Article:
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Flashcards in Session 5 Deck (44)
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30

What are the systemic factors affecting fracture healing?

Age

Nutrition

General health e.g. Diabetes

Generalised atherosclerosis

Drugs e.g. NSAIDs, steroids, EtOH

Smoking (high risk of non-union)

31

What are the local factors affecting fracture healing?

Degree of local trauma/bone loss: a comminuted fracture with soft tissue injury is slower to heal.

Area of bone affected: metaphyseal fractures heal faster than diaphyseal.

Abnormal bone (infection, tumour, irradiated): slower to heal

Degree of immobilization of fracture: motions at site delays healing

Disruption of vascular supply: delays healing

32

Describe Fractures using...

OLD ACID

O: open (bone penetrated through skin and is exposed to air) vs closed,

L: location (which bone, anatomic orientation + landmarks)

D: degree (complex - complete cortical circumference involved, fragments are completely separated; incomplete: not fractured all the way through e.g. Greenstick fracture)

A: articular extension/involvement (intra-articular fractures, dislocation - loss of joint surface/articular congruity)

C: comminution, pattern (transverse, oblique, spiral, linear/longitudinal, segmented, comminuted, compression/impacted, distraction/avulsion)

I: intrinsic bone quality (normal or osteopenia - decreased density)

D: displacement, angulation, rotation

33

What are the goals of fracture treatment?

Restore the patient to optimal functional state

Prevent fracture and soft-tissue complications

Get the fracture to heal and in a position which will produce optimal functional recovery

Rehabilitate the patient as early as possible.

34

What are early fracture complications?

Local: nerve injury, vascular injury, compartment syndrome, avascular necrosis, infection, surgical

Systemic: hypovolaemia/shock, fat embolism, thromboembolism, acute respiratory distress syndrome, disseminate Intravascular coagulation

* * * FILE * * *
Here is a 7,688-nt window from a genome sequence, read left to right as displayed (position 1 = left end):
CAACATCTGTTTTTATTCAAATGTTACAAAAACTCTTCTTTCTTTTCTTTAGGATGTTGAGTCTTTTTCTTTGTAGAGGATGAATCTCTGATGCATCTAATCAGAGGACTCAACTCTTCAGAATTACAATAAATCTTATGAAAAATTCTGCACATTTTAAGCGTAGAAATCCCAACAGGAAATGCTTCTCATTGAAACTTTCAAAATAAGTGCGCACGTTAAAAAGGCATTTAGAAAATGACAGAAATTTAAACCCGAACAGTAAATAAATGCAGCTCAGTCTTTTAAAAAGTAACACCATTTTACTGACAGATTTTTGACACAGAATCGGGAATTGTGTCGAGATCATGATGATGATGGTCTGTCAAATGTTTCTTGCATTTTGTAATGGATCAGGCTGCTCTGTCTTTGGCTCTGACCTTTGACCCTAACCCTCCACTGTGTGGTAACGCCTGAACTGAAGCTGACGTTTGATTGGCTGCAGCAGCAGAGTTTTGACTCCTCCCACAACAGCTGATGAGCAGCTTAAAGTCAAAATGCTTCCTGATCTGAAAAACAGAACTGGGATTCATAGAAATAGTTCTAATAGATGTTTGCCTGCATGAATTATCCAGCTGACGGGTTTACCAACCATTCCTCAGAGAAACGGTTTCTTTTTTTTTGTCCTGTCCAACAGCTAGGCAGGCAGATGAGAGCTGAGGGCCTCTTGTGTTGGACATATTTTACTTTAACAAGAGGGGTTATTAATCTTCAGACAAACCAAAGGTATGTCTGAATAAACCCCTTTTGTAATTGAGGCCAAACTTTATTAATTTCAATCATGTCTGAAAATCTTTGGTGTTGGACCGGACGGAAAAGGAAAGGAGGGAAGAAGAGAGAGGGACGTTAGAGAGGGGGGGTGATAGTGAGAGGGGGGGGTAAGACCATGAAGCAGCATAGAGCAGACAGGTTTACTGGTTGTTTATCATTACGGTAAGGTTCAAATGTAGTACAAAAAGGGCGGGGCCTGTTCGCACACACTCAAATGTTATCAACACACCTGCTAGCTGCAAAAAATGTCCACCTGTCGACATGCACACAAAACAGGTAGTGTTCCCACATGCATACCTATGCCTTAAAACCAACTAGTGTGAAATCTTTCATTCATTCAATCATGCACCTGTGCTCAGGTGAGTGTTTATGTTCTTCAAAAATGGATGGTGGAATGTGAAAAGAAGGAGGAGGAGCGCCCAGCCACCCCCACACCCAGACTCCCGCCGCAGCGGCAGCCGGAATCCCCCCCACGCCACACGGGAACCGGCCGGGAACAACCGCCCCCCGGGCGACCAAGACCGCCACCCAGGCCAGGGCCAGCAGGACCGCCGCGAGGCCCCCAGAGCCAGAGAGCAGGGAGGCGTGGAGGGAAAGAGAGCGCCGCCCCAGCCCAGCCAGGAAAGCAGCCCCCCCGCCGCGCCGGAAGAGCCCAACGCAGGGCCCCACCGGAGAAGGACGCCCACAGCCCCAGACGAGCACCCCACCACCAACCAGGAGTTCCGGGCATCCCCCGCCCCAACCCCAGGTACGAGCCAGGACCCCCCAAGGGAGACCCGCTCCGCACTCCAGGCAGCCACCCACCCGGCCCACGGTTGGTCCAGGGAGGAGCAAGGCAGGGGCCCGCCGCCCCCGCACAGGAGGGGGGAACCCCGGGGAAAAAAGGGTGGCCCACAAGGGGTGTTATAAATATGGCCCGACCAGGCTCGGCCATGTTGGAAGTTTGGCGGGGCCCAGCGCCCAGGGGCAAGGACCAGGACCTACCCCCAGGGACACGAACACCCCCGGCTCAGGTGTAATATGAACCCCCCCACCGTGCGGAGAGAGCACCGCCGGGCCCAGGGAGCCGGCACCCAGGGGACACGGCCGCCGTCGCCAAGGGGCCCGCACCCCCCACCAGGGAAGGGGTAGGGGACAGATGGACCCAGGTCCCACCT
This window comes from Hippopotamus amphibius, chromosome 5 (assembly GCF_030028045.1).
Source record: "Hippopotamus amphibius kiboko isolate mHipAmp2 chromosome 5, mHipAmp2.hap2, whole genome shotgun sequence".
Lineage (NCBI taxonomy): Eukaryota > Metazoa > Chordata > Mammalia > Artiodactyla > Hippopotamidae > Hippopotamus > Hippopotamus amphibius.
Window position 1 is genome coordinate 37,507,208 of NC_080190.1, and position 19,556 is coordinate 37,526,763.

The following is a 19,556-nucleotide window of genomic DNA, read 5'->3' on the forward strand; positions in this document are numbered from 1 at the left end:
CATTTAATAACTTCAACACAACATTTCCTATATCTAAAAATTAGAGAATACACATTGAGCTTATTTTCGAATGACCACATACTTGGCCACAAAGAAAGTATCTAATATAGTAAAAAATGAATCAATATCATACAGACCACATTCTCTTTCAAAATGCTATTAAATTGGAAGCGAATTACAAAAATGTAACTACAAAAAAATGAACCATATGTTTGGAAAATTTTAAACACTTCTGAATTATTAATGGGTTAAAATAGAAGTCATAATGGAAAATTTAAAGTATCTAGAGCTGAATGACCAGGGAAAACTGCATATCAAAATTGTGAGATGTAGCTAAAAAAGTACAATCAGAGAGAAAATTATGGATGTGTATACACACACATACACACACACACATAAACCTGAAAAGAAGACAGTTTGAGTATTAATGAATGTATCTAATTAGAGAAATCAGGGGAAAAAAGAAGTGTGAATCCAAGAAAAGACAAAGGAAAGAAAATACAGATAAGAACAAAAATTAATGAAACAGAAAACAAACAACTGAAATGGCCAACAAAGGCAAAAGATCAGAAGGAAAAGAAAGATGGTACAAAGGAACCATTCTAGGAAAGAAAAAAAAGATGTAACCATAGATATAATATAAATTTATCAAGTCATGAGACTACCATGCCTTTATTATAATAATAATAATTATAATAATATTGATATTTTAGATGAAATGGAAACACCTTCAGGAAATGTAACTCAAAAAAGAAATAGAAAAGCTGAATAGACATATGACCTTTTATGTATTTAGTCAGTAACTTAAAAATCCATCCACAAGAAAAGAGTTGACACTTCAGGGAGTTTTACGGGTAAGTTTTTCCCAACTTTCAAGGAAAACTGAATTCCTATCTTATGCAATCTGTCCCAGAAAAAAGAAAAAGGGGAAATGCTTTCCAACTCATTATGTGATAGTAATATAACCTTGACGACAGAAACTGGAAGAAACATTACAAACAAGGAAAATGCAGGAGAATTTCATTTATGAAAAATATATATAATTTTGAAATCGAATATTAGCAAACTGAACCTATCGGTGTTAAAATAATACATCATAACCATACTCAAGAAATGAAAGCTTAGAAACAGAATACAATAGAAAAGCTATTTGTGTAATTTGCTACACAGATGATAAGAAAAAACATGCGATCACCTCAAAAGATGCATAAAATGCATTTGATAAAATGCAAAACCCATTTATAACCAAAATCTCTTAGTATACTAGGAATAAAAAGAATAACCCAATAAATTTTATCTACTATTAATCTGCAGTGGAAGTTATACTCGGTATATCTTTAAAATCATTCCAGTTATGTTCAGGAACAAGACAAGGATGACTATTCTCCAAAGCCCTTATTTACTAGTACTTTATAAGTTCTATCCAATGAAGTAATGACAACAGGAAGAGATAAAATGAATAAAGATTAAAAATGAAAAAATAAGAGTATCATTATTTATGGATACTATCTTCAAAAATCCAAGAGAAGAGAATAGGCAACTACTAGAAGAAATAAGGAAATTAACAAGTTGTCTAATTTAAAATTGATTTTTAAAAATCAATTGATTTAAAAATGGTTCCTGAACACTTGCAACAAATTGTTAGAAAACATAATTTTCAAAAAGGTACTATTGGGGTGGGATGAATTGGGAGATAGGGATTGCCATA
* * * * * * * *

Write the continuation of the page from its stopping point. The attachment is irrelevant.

35

What are late fracture complications?

Local: delayed union, non-union, malunion, myosotis ossificans, re-fracture

Regional: osteoporosis, joint stiffness, chronic regional pain syndrome, abnormal biomechanics, osteoarthrosis, infection

36

What is Myositis Ossificans?

Bone formation in soft tissue which is difficult to treat

37

What is a sprain?

Damage to a ligament

Mechanism of injury: forces which stress the ligaments (I.e. Lengthen)

Initial management: RICE

Can take up to several weeks to heal

Complete (Grade 3); partial (Grade 2); Damaged fibres with continuity intact (Grade 1)

May present like a fracture with swelling, pain, bruising

38

What is a Dislocation?

Complete loss of continuity of the articulating surfaces of the joint.

39

What is Subluxation?

A partial loss of continuity of the articulating surfaces of the joint

40

What are the consequences of injury to a joint?

Pain

Stiffness

Deformity

Loss of function

Cosmetically poor

Loss of limb

41

What do OA and RA commonly affect and what do they result in?

Osteoarthritis commonly affects weight-bearing joints e.g. Vertebral column, hips and knees

Rheumatoid arthritis usually affects small joints of the hand (although other joints in the limbs e.g. Wrist, elbow and shoulder) and vertebral column (cervical spine) may also be affected.

Both of them result in pain, deficient movement (disability) and deformity

42

What is the function of Articular Cartilage and what is its functional integrity dependent on?

Protective shock absorber for the underlying bone.

Functional integrity of articular cartilage in a healthy joint is dependent upon organised synthesis of appropriate amounts of cartilage matrix components by the chondrocytes.

As cartilage is avascular, the survival and the synthetic activity of the chondrocytes depends on the diffusion and transport of nutrients and metabolites through the cartilage matrix

Thus in a healthy tissue, there is a fine balance between synthesis and tissue breakdown with ongoing tissue turnover. When the balance is upset, there is loss of articular cartilage followed by a degenerative process.

43

Define OA and RA

OA: the articular cartilage and subchondral bone undergo destruction.

RA: systemic connective tissue disorder affecting the joint synovium which shows chronic inflammatory changes (synovitis) which eventually leads to invasion and erosion of underlying cartilage and subchondral bone.